“You guys rescue cats in trees, right?” my dad once asked.
“No. I mean, it doesn’t really happen,” I said. “But I’m sure we would.”
Of course we would. We see compelling headlines like Firefighters Rescue Pets all the time. Who wouldn’t want to read about firefighters bravely putting their lives on the line to save an animal?
Last month, San Antonio firefighters revived 10 cats and two dogs that were trapped inside a burning house. Once the fire was under control, they used donated pet oxygen masks to resuscitate the animals.
No one denies their heart, despite the fact that the homeowner was an animal hoarder and some of the animals – most burned or critically affected by smoke – didn’t make it. The bigger picture is that firefighters are compassionate about their animal friends. My wife and I have two dogs and 8 chickens at home.
So what is the Haddam Volunteer Fire Co.’s protocol when it comes to pet rescues?
“It’s really a judgment call whether or not to go in after a pet,” said 2nd Assistant Chief Bob Norton, whose Dalmatian Booster is the department’s mascot. “If conditions are favorable, pets will often be taken outside while the fire is extinguished.”
The Fire Company’s primary goal is saving lives – human lives. However, when it’s not a significant risk, firefighters are willing to assist family pets, farm animals and wildlife – especially if not doing something might cause an untrained person to take chances. Each year, pet owners go onto thin ice to rescue their pets, only to fall through themselves. Those stories tend not to end well for owner or pet.
Obviously when disaster strikes, family pets can become victims, too. Trauma, smoke inhalation or burns have the same catastrophic effects on animals as they do on people. Whenever possible, Haddam firefighters – most who have pets at home – will try and save an animal.
Haddam firefighters came to a house filling with smoke from a lamp smoldering under some blankets. The homeowners begged them to retrieve their family pet. The men, wearing Self Contained Breathing Apparatus, delivered the beloved pet – a small iguana – safely into their arms.
If a fire has spread and firefighters cannot safely mount an interior attack, however, the search for lost pets will likely be called off. This unfortunate fact makes maintaining working smoke and carbon monoxide detectors all the more important. They protect your loved ones, and if you’re like most people, “loved ones” means pets, too.
If you own an out-building such as a barn, consider installing a remote alarm system. In the event of a fire, you and the Fire Company will be notified sooner, allowing for a rescue before conditions deteriorate around your pets or livestock.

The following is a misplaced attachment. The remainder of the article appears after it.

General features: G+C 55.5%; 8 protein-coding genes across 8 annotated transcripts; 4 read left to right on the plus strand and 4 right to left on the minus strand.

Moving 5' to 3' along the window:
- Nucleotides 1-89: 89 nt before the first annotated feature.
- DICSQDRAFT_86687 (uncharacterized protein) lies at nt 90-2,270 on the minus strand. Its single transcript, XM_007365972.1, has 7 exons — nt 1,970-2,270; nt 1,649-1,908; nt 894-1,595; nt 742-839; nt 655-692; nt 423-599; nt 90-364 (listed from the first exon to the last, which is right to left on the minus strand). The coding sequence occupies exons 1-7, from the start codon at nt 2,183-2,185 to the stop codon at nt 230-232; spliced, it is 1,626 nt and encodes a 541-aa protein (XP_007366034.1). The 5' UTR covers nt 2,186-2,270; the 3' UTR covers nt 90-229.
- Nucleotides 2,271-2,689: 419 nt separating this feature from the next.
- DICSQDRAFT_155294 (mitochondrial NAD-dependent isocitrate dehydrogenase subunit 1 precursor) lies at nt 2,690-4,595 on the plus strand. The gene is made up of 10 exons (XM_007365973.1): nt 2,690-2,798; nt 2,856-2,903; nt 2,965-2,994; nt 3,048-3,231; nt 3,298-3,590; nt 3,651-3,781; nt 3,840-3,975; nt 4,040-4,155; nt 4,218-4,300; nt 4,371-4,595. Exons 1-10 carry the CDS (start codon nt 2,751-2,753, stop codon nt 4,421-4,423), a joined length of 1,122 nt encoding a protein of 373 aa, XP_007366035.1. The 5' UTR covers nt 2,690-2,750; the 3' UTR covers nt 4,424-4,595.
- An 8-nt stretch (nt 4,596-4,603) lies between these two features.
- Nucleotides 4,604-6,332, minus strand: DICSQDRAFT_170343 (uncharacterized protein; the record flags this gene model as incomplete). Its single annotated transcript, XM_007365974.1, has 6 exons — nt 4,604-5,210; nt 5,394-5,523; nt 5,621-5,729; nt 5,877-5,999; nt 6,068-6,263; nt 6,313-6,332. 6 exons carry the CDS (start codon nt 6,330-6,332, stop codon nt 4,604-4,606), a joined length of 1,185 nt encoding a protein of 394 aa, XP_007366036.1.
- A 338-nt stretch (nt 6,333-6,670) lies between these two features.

While there are many happy outcomes for lost or scared pets, scared animals are defensive animals that can pose a threat to Emergency Responders. Please keep a watchful eye on them, calm and restrain them if necessary, and in case of a fire, figure them into your escape plan.
During prolonged power outages after storms, check local shelters to see if pets can be brought in. If not, make arrangements for them to be cared for that include being fed, watered and able to relieve themselves. A neighbor with a generator may be able to check on them, or a “doggie hotel” a few towns over may have power and able to provide temporary housing. As with anyone relocating, please make sure to take along food, medicines, a familiar toy and bedding.
Lastly, cold weather adversely affects animals just like humans. Winter can be a season of bitter cold and numbing wetness. The Humane Society reminds everyone not to leave dogs or cats outdoors when the temperature drops. Most dogs, and all cats, are safer indoors, except when taken out for exercise. No matter what the temperature, windchill can threaten a pet’s life.
Here are their winter pet care recommendations:
If your dog spends a lot of time outside
A dog or cat is happiest and healthiest when kept indoors. If for some reason your dog is outdoors much of the day, he or she must be protected by a dry, draft-free shelter large enough to allow the dog to sit and lie down comfortably, but small enough to hold in his/her body heat. The floor should be raised a few inches off the ground and covered with cedar shavings or straw. The house should be turned to face away from the wind and the doorway should be covered with waterproof burlap or heavy plastic.
Keep feral and stray cats warm
If there are ferals or strays in your neighborhood, remember that they need protection from the elements. It’s easy to give them shelter.
Keep the water flowing
Pets who spend a lot of time outdoors need more food in the winter because keeping warm depletes energy. Routinely check your pet’s water dish to make certain the water is fresh and unfrozen. Use plastic food and water bowls rather than metal; when the temperature is low, your pet’s tongue can stick and freeze to metal.
Be careful with cars
Warm engines in parked cars attract cats and small wildlife that may crawl up under the hood. To avoid injuring any hidden animals, bang on your car’s hood to scare them away before starting your engine.
Safety and salt
The salt and other chemicals used to melt snow and ice can irritate the pads of your pet’s feet. Wipe all paws with a damp towel before your pet licks them and irritates his/her mouth.
Antifreeze is a deadly poison, but it has a sweet taste that may attract animals and children. Wipe up spills and store antifreeze (and all household chemicals) out of reach. Better yet, use antifreeze-coolant made with propylene glycol; if swallowed in small amounts, it will not hurt pets, wildlife, or your family.
For more information on the activities of the Haddam Volunteer Fire Co. and ways you can get involved, visit our website www.HaddamFire.com, or look for us on Facebook.